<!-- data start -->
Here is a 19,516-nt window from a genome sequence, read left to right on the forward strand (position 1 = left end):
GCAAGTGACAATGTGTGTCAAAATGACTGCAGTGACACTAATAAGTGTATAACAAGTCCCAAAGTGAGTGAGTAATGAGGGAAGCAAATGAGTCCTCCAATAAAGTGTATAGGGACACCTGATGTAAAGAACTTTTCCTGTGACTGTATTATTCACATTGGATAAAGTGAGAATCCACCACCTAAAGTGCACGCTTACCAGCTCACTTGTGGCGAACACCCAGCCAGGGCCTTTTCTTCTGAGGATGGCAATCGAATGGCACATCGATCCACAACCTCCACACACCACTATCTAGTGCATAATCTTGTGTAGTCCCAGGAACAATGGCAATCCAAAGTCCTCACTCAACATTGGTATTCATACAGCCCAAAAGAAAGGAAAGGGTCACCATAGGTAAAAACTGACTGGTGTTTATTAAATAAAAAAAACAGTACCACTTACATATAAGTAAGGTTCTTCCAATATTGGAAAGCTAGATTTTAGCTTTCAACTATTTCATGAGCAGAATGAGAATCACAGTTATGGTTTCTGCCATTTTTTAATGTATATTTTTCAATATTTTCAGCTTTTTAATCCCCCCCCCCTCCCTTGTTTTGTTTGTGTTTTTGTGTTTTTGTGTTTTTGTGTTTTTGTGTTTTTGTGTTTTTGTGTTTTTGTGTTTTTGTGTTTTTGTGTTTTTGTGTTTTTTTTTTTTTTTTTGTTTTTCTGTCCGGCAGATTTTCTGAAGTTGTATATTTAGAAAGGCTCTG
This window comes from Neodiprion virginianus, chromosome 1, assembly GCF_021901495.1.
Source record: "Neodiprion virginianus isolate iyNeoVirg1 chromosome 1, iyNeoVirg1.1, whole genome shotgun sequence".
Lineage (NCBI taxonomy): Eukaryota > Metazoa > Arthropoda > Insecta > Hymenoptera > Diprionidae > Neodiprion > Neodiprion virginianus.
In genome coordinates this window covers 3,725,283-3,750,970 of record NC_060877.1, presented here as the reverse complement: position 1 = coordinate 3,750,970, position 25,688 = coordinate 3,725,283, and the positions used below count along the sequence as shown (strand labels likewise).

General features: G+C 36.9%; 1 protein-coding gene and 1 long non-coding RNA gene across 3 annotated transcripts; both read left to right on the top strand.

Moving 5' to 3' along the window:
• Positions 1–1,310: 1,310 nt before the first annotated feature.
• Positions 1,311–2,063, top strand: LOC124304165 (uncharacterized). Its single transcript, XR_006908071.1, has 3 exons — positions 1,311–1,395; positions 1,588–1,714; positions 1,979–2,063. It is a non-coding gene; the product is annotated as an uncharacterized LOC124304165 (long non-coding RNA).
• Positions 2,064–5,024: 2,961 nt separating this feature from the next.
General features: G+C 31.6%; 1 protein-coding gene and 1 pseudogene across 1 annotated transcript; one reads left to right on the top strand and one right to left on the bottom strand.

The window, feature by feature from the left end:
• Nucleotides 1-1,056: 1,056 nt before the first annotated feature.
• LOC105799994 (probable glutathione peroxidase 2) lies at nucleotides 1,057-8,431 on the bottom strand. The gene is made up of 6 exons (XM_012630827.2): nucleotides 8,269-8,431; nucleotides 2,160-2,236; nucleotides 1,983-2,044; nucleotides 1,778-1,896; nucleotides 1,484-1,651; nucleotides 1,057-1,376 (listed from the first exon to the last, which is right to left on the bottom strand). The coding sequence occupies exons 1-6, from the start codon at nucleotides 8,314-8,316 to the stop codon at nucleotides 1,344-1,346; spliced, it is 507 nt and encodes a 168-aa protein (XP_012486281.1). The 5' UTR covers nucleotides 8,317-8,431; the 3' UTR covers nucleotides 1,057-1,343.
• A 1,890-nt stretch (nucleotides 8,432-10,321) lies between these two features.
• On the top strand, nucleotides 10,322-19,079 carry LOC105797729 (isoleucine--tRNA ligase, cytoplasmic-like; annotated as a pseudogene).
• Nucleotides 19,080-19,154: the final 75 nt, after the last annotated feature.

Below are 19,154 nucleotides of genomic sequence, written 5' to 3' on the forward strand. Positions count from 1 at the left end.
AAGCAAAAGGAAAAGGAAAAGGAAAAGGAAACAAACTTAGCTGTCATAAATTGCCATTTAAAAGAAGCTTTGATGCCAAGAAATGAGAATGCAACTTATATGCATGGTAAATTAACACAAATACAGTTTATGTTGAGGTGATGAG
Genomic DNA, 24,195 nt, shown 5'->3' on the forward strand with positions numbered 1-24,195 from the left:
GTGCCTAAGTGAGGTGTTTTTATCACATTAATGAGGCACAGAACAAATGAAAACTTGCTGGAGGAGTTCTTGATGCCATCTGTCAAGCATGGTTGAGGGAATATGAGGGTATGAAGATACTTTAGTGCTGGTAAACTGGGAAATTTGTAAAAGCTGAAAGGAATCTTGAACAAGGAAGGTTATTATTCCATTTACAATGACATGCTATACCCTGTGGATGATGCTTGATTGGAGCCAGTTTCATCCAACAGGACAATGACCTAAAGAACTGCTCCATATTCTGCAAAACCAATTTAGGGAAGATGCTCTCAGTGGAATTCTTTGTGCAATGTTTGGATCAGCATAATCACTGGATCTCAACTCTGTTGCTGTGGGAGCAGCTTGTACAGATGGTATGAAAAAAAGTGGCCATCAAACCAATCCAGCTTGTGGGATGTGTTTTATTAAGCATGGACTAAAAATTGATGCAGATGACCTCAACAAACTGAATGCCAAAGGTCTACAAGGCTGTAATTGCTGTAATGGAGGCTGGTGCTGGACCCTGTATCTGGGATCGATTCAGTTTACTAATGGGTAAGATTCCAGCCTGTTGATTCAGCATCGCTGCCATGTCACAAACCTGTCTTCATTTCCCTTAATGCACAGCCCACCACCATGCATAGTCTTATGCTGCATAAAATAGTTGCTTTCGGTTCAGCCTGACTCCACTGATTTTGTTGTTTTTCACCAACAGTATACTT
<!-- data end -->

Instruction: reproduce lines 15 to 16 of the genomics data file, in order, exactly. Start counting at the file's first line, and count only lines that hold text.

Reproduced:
• LOC105799994 (probable glutathione peroxidase 2) lies at nucleotides 1,057-8,431 on the bottom strand. The gene is made up of 6 exons (XM_012630827.2): nucleotides 8,269-8,431; nucleotides 2,160-2,236; nucleotides 1,983-2,044; nucleotides 1,778-1,896; nucleotides 1,484-1,651; nucleotides 1,057-1,376 (listed from the first exon to the last, which is right to left on the bottom strand). The coding sequence occupies exons 1-6, from the start codon at nucleotides 8,314-8,316 to the stop codon at nucleotides 1,344-1,346; spliced, it is 507 nt and encodes a 168-aa protein (XP_012486281.1). The 5' UTR covers nucleotides 8,317-8,431; the 3' UTR covers nucleotides 1,057-1,343.
• A 1,890-nt stretch (nucleotides 8,432-10,321) lies between these two features.